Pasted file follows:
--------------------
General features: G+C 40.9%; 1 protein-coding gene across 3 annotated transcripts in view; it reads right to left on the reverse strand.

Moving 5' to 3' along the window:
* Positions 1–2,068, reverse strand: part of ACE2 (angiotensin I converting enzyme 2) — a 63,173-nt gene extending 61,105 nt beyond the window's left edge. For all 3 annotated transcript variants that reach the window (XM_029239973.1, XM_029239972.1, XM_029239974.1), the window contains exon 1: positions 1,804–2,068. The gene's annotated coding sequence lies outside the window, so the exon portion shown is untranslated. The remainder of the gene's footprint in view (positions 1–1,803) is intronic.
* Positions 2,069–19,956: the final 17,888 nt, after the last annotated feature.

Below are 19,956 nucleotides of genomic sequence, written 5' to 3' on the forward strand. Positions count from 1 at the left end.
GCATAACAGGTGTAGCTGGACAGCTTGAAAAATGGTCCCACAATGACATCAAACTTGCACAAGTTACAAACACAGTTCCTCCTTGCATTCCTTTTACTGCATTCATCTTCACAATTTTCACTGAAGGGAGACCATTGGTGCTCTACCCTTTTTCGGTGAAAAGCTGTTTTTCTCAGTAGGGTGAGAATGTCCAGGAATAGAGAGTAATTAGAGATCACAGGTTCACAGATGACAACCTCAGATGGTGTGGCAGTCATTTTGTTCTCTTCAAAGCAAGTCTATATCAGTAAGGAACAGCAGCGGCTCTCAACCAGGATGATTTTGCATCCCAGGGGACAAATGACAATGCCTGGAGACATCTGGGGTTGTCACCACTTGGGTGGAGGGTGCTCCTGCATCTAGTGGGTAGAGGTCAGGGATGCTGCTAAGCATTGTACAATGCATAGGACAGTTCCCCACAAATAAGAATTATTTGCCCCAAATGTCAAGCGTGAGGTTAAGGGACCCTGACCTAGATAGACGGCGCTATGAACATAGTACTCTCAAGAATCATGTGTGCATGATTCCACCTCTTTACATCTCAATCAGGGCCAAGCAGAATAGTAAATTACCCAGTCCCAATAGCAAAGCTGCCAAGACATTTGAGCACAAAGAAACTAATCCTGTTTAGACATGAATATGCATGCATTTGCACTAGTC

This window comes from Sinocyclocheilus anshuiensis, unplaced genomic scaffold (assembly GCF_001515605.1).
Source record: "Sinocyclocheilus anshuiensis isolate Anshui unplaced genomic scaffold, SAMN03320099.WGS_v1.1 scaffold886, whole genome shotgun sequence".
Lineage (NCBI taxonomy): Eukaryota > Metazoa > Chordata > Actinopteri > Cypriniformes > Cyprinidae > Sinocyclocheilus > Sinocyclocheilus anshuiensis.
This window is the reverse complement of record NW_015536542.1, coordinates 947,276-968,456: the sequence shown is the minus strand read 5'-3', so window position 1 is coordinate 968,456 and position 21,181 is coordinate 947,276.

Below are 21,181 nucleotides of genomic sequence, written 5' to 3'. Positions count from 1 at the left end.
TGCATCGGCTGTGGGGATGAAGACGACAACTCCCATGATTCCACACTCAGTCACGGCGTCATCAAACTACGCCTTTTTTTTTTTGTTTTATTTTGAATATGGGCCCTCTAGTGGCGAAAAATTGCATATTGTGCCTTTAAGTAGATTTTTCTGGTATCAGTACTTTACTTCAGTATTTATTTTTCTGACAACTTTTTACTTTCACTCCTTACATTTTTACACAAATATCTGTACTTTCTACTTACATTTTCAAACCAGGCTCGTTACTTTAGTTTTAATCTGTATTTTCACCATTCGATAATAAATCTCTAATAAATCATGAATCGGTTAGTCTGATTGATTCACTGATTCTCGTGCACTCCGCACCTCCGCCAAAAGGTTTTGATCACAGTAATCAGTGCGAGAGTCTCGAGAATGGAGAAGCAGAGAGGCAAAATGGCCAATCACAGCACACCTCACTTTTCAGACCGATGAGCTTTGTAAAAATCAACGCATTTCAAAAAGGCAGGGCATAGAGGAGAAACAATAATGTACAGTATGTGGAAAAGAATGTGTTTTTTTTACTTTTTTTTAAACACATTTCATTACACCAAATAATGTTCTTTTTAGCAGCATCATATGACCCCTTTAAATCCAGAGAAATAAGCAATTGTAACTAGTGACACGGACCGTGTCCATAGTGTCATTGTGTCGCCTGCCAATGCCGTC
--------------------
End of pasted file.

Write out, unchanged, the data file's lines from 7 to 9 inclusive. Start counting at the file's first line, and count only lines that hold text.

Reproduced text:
This window comes from Sinocyclocheilus anshuiensis, unplaced genomic scaffold (assembly GCF_001515605.1).
Source record: "Sinocyclocheilus anshuiensis isolate Anshui unplaced genomic scaffold, SAMN03320099.WGS_v1.1 scaffold886, whole genome shotgun sequence".
Lineage (NCBI taxonomy): Eukaryota > Metazoa > Chordata > Actinopteri > Cypriniformes > Cyprinidae > Sinocyclocheilus > Sinocyclocheilus anshuiensis.